The U.S. Army Corps of Engineers, Charleston District, is currently installing a Geotextile Fabric at the Clouter Creek Disposal Area with the main goal to increase strength of the base of the dike foundation.
This work will allow for increased resiliency and the capability to raise the elevation of the dike in the future in order to store more dredged material.
The project marks the life cycle phases of the Clouter Creek Disposal Area that is managed by USACE’s Charleston District.
The life cycle begins with dredging, which is when mud and sand, also known as dredge material, is sucked from the bottom of the Cooper River and transported through a pipe and pumped into the disposal cells.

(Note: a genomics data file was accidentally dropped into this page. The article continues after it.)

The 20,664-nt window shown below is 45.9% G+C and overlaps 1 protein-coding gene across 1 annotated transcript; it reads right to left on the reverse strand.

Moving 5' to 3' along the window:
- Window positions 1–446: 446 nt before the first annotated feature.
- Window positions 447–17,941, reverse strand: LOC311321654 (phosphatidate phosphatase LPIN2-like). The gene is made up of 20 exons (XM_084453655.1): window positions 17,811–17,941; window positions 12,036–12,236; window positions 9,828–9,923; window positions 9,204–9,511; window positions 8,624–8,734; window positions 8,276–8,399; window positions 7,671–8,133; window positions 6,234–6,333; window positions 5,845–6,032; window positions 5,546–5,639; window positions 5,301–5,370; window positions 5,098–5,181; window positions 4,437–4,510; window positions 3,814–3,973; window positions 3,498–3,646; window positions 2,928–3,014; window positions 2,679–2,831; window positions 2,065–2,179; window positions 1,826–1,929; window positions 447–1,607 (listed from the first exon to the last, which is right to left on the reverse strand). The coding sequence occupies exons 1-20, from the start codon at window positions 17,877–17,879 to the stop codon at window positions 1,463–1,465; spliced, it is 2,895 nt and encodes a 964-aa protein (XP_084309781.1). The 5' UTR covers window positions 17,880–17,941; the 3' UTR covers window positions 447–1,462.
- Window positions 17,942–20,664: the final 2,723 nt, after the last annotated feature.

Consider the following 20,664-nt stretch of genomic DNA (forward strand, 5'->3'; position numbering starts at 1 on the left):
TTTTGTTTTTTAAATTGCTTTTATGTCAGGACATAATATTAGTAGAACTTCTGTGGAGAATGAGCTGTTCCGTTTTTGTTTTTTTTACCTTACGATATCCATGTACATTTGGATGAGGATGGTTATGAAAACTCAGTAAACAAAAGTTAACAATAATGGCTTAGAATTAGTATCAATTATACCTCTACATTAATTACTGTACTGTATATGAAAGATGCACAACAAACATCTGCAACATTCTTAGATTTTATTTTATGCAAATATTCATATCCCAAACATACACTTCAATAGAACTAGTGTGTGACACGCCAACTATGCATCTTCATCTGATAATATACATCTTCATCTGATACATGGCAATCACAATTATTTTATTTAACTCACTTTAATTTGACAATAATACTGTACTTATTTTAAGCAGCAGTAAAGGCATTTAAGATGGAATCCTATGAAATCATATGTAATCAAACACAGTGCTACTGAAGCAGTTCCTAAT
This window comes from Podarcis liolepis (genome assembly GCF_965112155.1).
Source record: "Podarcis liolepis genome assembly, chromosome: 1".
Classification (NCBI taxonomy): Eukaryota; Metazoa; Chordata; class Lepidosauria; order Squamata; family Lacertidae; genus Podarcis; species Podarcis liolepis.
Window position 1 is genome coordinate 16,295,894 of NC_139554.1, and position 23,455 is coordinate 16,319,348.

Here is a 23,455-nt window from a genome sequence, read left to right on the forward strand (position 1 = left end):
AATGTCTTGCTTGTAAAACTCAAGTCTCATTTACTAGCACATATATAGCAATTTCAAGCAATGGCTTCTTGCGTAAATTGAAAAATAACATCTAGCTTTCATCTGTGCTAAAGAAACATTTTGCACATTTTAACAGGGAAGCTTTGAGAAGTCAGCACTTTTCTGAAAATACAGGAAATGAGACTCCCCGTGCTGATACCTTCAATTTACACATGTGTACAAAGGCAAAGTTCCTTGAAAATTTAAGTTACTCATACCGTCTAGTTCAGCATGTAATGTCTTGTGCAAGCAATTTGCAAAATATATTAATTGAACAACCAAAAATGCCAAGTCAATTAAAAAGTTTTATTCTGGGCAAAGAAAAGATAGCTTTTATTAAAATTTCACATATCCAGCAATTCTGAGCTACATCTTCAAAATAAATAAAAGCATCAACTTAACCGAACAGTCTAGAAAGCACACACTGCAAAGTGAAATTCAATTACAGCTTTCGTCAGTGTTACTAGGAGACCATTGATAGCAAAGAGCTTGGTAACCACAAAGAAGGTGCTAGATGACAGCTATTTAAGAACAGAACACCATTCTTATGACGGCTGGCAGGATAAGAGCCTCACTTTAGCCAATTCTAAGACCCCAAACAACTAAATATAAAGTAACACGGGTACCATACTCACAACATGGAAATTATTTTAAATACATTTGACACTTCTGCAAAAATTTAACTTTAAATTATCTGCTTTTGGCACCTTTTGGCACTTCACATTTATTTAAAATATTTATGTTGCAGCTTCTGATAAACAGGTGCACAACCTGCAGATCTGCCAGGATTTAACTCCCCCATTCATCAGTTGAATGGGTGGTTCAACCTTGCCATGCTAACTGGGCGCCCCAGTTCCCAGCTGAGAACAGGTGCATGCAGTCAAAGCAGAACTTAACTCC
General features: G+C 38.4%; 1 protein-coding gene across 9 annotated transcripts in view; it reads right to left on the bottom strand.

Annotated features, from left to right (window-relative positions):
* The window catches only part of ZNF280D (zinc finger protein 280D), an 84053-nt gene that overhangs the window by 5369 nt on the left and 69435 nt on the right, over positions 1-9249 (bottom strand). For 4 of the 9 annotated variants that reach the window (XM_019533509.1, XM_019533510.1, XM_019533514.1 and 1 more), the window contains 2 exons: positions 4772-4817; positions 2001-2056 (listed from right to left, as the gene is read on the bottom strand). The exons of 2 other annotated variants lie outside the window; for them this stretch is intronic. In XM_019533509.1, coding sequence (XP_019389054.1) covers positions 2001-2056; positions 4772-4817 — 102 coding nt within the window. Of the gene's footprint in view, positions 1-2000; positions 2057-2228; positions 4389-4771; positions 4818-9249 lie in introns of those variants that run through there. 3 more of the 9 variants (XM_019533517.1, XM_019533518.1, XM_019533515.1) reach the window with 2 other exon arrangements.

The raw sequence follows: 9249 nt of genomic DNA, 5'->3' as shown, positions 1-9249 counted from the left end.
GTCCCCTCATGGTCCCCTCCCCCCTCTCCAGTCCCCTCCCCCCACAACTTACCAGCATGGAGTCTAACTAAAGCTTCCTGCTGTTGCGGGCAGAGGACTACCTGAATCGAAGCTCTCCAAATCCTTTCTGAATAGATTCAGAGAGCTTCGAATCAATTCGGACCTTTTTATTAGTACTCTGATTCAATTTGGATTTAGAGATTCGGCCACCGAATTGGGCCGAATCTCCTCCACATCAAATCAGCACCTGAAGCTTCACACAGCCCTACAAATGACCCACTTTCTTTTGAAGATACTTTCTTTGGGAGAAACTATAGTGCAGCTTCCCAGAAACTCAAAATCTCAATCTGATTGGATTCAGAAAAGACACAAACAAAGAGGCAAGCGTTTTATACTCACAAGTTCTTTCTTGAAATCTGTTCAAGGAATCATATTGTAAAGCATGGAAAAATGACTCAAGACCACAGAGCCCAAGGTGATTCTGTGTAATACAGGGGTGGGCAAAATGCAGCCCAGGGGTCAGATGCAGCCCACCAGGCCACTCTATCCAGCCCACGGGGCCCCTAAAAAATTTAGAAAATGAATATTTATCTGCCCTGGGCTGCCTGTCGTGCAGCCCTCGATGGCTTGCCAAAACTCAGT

During this process it looks like a lake. Over time, the mud and sand drop out of the water and the water is released at a controlled rate back into the Cooper River.
Next is the drying phase, which takes about 8-12 months for the water to drain, USACE said.
Finally, the last phase is diking; after several cycles of ditching the mud, the mixture is dry enough to dig out and use to make the dikes higher, which allows for more mud mixture to be put back into the cell.